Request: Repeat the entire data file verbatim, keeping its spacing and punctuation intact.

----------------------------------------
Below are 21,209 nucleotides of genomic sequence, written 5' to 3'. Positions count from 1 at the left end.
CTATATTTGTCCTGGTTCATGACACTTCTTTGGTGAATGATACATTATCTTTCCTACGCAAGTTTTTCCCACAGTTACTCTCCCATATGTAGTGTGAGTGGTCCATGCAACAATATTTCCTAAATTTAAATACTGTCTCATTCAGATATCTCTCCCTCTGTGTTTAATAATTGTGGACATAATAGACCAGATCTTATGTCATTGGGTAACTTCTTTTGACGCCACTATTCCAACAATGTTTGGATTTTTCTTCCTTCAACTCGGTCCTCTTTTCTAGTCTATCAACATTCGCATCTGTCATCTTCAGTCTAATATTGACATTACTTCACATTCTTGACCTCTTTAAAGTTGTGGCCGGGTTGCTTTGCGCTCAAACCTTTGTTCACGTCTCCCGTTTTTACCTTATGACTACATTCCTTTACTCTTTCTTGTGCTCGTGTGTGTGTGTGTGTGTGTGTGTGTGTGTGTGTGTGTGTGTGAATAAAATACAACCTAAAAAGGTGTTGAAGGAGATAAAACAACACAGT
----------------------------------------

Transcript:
Below are 21,209 nucleotides of genomic sequence, written 5' to 3'. Positions count from 1 at the left end.
CTATATTTGTCCTGGTTCATGACACTTCTTTGGTGAATGATACATTATCTTTCCTACGCAAGTTTTTCCCACAGTTACTCTCCCATATGTAGTGTGAGTGGTCCATGCAACAATATTTCCTAAATTTAAATACTGTCTCATTCAGATATCTCTCCCTCTGTGTTTAATAATTGTGGACATAATAGACCAGATCTTATGTCATTGGGTAACTTCTTTTGACGCCACTATTCCAACAATGTTTGGATTTTTCTTCCTTCAACTCGGTCCTCTTTTCTAGTCTATCAACATTCGCATCTGTCATCTTCAGTCTAATATTGACATTACTTCACATTCTTGACCTCTTTAAAGTTGTGGCCGGGTTGCTTTGCGCTCAAACCTTTGTTCACGTCTCCCGTTTTTACCTTATGACTACATTCCTTTACTCTTTCTTGTGCTCGTGTGTGTGTGTGTGTGTGTGTGTGTGTGTGTGTGTGTGTGTGAATAAAATACAACCTAAAAAGGTGTTGAAGGAGATAAAACAACACAGT